“How you answer this question will tell us everything we need to know about you. Do you believe every word of this book?”

The question comes courtesy of Joseph of Texas and the book he waves so threateningly at the camera is, of course, the Holy Bible. The clip featured in CNN’s recent Republican presidential campaign debate, where digital technology allowed the candidates to field questions from a neglected constituency — twitchy internet weirdoes. In the course of the evening, we duly heard the rifle toting gun-nut, the Confederate flag-draped redneck and, yes, the Biblical literalist.

That’s the context for the speech delivered late last week by Republican hopeful Mitt Romney on faith and politics. The US newspapers mostly reported it as a call for religious tolerance.

In reality, it was nothing of the sort.

You see, Romney possesses many of the attributes necessary for a Republican president (nice hair; broad shoulders; willing to torture people) but suffers from an unfortunate case of Mormonism. Most Evangelical Christians regard the Mormons as devilish heretics, better candidates for eternal fire than the Presidency. An early frontrunner, Romney has now fallen behind Mike Huckabee, a bona fide tub-thumping Southern Baptist pastor, who attributes his good recent polling to God’s personal intervention.

Thus, to win back votes from the Jesus-rode-a-dinosaur believers, Romney called for acceptance for Mormonism – and a renewed campaign against atheists. His pitch to the Christianists mostly involved positioning his own faith as a useful ally in the war against those whom, as he put it, “seek to remove from the public domain any acknowledgment of God.”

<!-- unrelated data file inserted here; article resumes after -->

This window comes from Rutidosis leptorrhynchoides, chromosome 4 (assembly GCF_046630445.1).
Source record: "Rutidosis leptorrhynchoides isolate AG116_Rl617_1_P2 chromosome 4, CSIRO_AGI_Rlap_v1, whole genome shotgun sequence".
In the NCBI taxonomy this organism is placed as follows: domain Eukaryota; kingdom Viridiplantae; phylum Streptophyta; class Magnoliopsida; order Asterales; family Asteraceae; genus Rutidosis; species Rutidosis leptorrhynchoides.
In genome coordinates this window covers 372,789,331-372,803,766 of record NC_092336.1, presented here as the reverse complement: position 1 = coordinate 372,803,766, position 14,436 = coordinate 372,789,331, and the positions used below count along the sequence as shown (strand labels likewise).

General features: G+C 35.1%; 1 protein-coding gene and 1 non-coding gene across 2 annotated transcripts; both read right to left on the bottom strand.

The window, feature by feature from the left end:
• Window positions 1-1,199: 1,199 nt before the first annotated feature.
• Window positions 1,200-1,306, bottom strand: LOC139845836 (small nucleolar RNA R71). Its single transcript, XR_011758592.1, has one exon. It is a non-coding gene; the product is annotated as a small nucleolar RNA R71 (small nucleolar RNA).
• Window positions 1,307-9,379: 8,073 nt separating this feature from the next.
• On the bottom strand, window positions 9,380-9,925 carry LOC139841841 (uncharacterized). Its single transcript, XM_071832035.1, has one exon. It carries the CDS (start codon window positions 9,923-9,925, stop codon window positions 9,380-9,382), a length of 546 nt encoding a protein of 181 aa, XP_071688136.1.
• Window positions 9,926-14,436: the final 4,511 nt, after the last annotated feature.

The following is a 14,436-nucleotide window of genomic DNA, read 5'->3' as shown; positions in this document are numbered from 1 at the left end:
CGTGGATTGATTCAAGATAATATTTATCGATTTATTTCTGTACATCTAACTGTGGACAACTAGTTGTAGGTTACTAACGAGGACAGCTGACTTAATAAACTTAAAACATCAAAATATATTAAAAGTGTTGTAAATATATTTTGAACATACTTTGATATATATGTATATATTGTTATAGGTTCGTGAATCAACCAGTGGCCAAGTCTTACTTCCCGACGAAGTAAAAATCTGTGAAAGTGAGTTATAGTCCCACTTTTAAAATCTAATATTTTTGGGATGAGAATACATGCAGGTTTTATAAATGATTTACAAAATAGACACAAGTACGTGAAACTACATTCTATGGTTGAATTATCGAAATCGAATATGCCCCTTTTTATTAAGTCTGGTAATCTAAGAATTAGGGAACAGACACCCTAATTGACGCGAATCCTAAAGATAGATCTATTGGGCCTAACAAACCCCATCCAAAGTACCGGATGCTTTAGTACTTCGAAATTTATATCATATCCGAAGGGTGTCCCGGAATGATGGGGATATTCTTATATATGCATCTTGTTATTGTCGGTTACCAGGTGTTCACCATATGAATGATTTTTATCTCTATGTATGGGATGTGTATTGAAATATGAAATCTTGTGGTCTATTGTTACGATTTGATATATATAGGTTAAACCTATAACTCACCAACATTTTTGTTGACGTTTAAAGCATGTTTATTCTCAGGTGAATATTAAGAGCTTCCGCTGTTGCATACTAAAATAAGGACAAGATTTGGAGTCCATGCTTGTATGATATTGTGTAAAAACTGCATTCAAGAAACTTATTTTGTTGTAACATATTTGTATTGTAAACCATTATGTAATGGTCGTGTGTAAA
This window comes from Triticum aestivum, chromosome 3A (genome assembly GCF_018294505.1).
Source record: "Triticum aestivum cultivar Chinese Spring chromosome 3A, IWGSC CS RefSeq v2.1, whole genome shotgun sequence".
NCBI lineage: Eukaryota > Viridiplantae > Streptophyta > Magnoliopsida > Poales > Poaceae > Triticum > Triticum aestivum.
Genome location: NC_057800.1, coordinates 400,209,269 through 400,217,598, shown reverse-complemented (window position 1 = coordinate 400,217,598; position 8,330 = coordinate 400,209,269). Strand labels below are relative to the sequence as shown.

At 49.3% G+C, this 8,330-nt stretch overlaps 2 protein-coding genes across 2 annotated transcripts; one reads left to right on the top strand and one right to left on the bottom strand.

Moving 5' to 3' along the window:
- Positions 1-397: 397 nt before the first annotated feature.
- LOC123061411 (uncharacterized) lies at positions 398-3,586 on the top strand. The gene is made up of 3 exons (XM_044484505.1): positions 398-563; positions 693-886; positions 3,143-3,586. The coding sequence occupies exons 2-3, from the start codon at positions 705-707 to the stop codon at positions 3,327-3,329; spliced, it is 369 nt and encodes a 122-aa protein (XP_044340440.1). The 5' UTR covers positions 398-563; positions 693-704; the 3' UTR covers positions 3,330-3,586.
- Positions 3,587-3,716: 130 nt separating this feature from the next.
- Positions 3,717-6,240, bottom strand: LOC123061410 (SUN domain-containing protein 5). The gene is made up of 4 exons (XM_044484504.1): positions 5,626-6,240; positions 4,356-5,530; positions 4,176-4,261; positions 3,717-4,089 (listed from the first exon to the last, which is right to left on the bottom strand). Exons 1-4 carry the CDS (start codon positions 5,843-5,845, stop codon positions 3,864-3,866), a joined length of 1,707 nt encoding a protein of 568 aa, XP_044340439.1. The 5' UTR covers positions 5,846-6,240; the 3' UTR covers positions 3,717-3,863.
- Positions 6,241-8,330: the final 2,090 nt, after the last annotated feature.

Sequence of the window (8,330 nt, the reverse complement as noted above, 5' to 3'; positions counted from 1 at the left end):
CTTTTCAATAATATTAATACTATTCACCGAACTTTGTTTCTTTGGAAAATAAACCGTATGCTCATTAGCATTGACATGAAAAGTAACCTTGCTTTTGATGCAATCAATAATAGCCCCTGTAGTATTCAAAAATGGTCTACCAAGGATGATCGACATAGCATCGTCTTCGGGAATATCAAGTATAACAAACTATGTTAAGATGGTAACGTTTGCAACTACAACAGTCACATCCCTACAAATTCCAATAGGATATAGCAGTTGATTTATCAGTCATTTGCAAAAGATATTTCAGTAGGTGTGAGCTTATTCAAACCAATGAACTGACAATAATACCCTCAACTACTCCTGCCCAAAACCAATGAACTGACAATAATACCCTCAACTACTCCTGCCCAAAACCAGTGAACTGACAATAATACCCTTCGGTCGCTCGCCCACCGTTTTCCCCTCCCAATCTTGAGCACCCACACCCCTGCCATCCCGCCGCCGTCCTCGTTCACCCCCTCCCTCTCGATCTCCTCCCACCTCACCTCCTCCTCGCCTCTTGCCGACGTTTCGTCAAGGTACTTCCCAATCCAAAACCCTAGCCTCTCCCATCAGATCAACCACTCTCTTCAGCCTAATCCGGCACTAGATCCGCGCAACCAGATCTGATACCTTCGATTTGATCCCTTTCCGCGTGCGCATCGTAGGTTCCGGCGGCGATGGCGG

Such people, he warned, saw religion as “merely a private affair with no place in public life. It is as if they are intent on establishing a new religion in America — the religion of secularism.”

So tolerance for Mormons; secularists, not so much.

Why should any of this matter to Australians? Well, think about the increasing churchiness of our politics, and then watch Crazy Joe’s YouTube video again. Given that Australian culture generally lags a few years behind the US, candidates for the next election might want to start training themselves to answer, Ned Flanders-style: “I’ve done everything the Bible says — even the stuff that contradicts the other stuff!”

Peter Fray

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Peter Fray
Editor-in-chief of Crikey